Tuesday, August 23, 2011

A Fossorial Living Fossil

Mountain Beaver.




PC (Pre-Codger), I had only vaguely heard of these elusive, poorly monikered rodents.

But when we pulled Codge's preset cams during last year's cam trapping class, and saw photos of the marvelous beastie, I knew that I too wanted a crack at catching their grin.

So, this year, as part of Codger's pre-class sets, I sunk a cam at a highly likely burrow:

aplo set
Cam trap on aplodontia burrow in alder grove along Yuba River

aplodontia burrow
They eat and collect bark and twigs - hence the "mountain beaver" nickname

The term "living fossil" is soooooo wonderfully exemplified by these fascinating rarities. The oldest living rodents, and the only members of their family and genus sill alive, molecular biology and fossil records are showing that the Aplodontidae split from the squirrel family about 40 million years ago, during the Eocene epoch.

Yes, the squirrel family. They're big, shaggy, mud-loving, slow-shuffling, nocturnal ground squirrels. Or, perhaps marmots, which are also old and related to squirrels, are a better comparison. But they're definitely not beavers.

My shy showtl did show - but only 3 times in 30 days, and not until the 6th night...

That ain't no beaver tail...

Bingo! An adult Aplodontia rufa is 16 inches long, and weighs about 1-1/2 pounds

Check out those human-like ears and tiny, heavy-lidded eyes

Burrow full of water? No prob for a rodent that builds chambers that trap air

20 days later - its natural privacy screen is fully up

A good first try at these shy guys.

I'm looking forward to another go next year.



  1. interesting little guy. haven't heard of him before now.

  2. Great pictures. Congratulations! I would love to see one. (So far have only found burrows - they are a species at risk up here.)

  3. Wow, that's super exciting. They are SO intriguing! =) I'm very glad you are looking into them to learn more. I didn't remember that they're the most ancient species of rodent alive?!? I assume, then, that they are generalists?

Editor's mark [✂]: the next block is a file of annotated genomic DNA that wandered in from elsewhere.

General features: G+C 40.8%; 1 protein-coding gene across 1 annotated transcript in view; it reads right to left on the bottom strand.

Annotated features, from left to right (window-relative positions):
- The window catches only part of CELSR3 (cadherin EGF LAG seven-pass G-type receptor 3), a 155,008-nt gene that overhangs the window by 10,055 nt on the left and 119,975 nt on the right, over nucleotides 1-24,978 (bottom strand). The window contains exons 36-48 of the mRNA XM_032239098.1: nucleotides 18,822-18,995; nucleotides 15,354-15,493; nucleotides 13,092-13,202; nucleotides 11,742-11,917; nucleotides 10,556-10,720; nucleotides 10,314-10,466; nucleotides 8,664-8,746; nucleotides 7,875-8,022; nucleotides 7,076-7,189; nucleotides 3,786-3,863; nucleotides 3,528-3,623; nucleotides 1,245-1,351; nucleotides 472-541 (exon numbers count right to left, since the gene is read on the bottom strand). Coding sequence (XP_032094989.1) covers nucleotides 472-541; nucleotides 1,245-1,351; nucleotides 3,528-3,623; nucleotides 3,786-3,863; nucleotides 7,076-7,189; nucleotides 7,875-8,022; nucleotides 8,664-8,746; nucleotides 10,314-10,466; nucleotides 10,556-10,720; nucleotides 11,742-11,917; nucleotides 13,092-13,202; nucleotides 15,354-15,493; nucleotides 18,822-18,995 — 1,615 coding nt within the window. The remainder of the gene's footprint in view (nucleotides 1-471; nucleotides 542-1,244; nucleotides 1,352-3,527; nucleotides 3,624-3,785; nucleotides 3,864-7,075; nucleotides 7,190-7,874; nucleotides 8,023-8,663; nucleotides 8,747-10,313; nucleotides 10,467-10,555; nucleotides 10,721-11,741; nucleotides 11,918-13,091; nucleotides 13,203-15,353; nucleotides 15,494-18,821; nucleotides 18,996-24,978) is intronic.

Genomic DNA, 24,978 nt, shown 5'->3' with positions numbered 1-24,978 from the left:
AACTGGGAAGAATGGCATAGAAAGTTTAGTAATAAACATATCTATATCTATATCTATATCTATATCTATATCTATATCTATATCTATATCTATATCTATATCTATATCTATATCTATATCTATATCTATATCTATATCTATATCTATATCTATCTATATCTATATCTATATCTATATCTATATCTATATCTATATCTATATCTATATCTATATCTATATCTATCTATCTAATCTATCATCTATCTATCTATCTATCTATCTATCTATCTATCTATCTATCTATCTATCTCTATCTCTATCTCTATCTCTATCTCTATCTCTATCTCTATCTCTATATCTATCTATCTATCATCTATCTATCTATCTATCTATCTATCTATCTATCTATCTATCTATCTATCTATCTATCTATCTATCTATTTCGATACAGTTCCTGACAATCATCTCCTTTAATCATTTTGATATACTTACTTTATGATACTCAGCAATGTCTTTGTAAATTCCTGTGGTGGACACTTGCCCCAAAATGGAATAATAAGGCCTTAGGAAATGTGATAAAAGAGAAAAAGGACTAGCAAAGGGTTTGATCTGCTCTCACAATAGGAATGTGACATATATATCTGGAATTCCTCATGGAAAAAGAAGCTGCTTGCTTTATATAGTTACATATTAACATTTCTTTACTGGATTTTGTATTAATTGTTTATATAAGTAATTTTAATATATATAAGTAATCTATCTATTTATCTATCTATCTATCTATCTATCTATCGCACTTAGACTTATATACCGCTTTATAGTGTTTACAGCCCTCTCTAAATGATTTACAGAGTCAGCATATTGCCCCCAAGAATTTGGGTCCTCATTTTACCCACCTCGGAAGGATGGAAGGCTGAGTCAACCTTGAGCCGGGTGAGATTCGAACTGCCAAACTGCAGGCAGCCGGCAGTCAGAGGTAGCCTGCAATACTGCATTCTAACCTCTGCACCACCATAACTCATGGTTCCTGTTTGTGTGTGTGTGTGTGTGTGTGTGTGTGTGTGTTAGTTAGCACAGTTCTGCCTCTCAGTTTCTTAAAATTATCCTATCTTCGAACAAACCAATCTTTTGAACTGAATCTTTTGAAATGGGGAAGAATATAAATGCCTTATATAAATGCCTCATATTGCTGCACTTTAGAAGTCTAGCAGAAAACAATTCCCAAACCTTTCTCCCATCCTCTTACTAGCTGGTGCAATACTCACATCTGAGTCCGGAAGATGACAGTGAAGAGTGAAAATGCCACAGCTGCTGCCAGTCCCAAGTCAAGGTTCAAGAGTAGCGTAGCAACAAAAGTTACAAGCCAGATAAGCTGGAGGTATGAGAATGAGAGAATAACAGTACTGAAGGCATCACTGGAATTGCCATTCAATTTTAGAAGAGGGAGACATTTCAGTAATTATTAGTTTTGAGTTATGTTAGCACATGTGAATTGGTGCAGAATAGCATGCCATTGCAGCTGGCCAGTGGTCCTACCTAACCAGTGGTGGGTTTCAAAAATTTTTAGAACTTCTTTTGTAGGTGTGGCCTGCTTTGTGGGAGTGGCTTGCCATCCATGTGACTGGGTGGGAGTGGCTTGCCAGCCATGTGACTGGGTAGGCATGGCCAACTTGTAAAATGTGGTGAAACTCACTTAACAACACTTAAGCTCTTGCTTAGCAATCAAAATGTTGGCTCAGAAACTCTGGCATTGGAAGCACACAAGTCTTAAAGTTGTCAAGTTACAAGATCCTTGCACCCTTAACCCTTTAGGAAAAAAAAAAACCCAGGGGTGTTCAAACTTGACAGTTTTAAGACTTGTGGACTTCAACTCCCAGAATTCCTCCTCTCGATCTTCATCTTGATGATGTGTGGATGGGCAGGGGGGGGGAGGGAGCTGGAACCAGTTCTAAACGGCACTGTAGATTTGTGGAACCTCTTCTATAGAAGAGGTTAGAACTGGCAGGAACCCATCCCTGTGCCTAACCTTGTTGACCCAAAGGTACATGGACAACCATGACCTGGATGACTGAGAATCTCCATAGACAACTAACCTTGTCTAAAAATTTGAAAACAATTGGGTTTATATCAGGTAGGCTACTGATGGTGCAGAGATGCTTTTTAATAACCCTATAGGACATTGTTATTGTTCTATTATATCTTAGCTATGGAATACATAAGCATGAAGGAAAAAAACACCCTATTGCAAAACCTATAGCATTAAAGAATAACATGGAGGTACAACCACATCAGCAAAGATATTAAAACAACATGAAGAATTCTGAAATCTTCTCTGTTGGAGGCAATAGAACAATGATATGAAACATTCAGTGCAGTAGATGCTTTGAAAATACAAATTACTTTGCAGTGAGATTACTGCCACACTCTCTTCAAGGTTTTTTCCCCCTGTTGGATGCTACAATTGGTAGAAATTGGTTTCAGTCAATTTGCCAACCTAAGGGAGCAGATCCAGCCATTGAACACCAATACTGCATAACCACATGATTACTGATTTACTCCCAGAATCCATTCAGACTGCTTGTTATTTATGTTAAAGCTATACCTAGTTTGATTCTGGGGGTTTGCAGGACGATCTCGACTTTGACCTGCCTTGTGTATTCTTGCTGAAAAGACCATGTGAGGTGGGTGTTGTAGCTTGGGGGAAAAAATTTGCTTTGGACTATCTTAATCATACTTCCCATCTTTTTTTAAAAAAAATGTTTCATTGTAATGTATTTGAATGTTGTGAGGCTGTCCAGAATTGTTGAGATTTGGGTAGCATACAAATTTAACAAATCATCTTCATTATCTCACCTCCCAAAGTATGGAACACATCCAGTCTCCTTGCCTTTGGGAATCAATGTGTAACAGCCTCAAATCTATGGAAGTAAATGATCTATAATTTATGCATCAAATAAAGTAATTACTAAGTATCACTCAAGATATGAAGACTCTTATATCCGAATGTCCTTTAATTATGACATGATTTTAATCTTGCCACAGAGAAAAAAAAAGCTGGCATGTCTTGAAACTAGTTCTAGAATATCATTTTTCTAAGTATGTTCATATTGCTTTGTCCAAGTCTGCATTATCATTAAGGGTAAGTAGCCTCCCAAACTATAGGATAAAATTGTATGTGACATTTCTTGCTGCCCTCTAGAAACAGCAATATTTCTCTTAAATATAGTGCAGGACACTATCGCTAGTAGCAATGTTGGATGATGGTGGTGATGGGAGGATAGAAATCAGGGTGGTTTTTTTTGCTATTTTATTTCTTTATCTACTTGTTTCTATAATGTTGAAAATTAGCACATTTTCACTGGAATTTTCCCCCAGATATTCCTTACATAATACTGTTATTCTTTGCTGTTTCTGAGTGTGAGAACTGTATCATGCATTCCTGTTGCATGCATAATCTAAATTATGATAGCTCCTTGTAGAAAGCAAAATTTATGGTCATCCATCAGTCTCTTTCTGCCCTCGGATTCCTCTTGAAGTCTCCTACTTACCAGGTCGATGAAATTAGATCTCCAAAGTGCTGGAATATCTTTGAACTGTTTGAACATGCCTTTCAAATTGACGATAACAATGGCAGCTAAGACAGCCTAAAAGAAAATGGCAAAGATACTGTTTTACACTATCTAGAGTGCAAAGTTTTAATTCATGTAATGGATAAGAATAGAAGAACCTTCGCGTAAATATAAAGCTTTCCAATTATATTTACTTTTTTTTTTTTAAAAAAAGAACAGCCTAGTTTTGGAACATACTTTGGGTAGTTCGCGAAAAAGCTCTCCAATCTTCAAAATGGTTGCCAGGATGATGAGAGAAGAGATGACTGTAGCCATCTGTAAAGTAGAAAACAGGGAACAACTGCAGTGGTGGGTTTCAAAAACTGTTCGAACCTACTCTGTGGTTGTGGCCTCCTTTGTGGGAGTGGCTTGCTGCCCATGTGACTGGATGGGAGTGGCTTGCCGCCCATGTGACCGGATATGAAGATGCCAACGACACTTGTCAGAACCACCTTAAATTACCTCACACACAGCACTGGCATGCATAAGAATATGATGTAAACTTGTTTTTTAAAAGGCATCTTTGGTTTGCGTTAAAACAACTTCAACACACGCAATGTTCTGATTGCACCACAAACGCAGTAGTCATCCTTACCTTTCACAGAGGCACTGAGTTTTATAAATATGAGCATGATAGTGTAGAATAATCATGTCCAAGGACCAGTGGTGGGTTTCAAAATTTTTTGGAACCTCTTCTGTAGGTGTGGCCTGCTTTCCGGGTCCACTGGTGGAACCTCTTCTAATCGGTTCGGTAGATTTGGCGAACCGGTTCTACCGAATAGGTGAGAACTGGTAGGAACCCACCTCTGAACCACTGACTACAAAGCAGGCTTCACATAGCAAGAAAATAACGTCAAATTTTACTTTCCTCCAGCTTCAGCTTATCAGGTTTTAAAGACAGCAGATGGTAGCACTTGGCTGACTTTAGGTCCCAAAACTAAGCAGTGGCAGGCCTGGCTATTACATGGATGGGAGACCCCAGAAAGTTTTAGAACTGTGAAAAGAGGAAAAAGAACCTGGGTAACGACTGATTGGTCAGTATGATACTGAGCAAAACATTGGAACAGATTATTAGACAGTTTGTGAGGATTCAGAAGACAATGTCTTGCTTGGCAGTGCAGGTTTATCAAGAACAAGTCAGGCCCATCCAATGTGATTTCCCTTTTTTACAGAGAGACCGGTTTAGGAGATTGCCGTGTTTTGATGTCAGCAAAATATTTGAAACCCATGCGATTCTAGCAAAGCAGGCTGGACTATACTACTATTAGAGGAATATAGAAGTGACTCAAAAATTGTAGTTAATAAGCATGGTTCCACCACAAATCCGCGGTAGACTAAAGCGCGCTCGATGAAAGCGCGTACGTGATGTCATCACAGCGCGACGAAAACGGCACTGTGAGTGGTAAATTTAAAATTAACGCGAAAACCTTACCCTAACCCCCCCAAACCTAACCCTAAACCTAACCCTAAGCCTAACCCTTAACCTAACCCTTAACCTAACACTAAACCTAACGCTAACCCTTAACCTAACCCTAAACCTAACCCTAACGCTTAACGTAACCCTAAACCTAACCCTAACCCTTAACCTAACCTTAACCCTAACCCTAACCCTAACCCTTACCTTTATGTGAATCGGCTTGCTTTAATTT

Anyhow, very cool. And thanks SO MUCH for sharing! =)

  4. Yes, they're a Near Threatened species here too, I think. And/or a Species of Special Concern. Several of the subspecies might even be endangered. Their habitats are shrinking...

    BB - they aren't a predecessor rodent species per se - their family branched off from squirrels in the evolutionary bush long ago, and hasn't really changed much since. Whereas the other species that came about at that time have since died off or changed dramatically.

  5. Great pics and a great critter!

    Nicely done, RT!

  6. sweet grabs Ken! You really nailed quite a few poses there. As always, great job!

  7. Last I'd read about boomers, they were still annoying foresters and tree farmers here in the Pacific Northwest (by eating seedlings and girdling/killing young trees)--but given the other comments from PNWers about their local status, I'm going to have to check to see if boomers are still as numerous around here as they were several years back.

    Anyway, another interesting thing about them is that they host the world's largest flea--a sucker 3/8th of an inch long.

    --Patricia Lichen

  8. Wow, very interesting. Here in the Eastern Sierra our wildlife rescue center just received one picked up on the road injured near Mammoth. Here is a video of it:



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